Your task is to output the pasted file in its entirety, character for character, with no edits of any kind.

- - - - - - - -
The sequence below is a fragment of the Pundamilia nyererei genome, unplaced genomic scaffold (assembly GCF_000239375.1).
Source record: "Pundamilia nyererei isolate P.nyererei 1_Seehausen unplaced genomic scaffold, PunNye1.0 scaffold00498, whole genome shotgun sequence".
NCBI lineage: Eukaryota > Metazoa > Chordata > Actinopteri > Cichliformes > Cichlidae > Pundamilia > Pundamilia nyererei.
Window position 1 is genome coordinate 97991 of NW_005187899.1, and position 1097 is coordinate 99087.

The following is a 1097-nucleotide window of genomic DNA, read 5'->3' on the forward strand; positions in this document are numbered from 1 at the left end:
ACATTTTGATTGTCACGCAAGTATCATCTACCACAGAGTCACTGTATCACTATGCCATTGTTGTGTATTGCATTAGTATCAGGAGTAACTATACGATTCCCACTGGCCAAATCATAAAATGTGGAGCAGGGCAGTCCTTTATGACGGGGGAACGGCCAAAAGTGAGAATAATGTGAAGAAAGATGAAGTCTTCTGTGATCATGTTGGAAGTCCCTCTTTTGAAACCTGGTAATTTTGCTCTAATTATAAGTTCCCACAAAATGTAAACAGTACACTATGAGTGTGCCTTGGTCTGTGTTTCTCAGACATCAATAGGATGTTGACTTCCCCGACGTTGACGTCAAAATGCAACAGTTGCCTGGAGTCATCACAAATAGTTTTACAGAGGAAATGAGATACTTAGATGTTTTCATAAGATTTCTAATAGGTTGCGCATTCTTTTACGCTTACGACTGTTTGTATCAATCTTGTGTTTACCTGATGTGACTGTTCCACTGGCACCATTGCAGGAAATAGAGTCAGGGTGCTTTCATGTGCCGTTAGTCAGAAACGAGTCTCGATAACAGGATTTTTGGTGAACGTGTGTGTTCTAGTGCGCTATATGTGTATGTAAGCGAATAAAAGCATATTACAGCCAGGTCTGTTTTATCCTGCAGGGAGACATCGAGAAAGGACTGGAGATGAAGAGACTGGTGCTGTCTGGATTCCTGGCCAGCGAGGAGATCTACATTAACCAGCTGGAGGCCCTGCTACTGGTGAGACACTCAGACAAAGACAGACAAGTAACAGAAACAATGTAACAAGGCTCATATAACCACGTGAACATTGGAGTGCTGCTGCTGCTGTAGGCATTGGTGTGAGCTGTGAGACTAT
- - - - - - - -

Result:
The sequence below is a fragment of the Pundamilia nyererei genome, unplaced genomic scaffold (assembly GCF_000239375.1).
Source record: "Pundamilia nyererei isolate P.nyererei 1_Seehausen unplaced genomic scaffold, PunNye1.0 scaffold00498, whole genome shotgun sequence".
NCBI lineage: Eukaryota > Metazoa > Chordata > Actinopteri > Cichliformes > Cichlidae > Pundamilia > Pundamilia nyererei.
Window position 1 is genome coordinate 97991 of NW_005187899.1, and position 1097 is coordinate 99087.

The following is a 1097-nucleotide window of genomic DNA, read 5'->3' on the forward strand; positions in this document are numbered from 1 at the left end:
ACATTTTGATTGTCACGCAAGTATCATCTACCACAGAGTCACTGTATCACTATGCCATTGTTGTGTATTGCATTAGTATCAGGAGTAACTATACGATTCCCACTGGCCAAATCATAAAATGTGGAGCAGGGCAGTCCTTTATGACGGGGGAACGGCCAAAAGTGAGAATAATGTGAAGAAAGATGAAGTCTTCTGTGATCATGTTGGAAGTCCCTCTTTTGAAACCTGGTAATTTTGCTCTAATTATAAGTTCCCACAAAATGTAAACAGTACACTATGAGTGTGCCTTGGTCTGTGTTTCTCAGACATCAATAGGATGTTGACTTCCCCGACGTTGACGTCAAAATGCAACAGTTGCCTGGAGTCATCACAAATAGTTTTACAGAGGAAATGAGATACTTAGATGTTTTCATAAGATTTCTAATAGGTTGCGCATTCTTTTACGCTTACGACTGTTTGTATCAATCTTGTGTTTACCTGATGTGACTGTTCCACTGGCACCATTGCAGGAAATAGAGTCAGGGTGCTTTCATGTGCCGTTAGTCAGAAACGAGTCTCGATAACAGGATTTTTGGTGAACGTGTGTGTTCTAGTGCGCTATATGTGTATGTAAGCGAATAAAAGCATATTACAGCCAGGTCTGTTTTATCCTGCAGGGAGACATCGAGAAAGGACTGGAGATGAAGAGACTGGTGCTGTCTGGATTCCTGGCCAGCGAGGAGATCTACATTAACCAGCTGGAGGCCCTGCTACTGGTGAGACACTCAGACAAAGACAGACAAGTAACAGAAACAATGTAACAAGGCTCATATAACCACGTGAACATTGGAGTGCTGCTGCTGCTGTAGGCATTGGTGTGAGCTGTGAGACTAT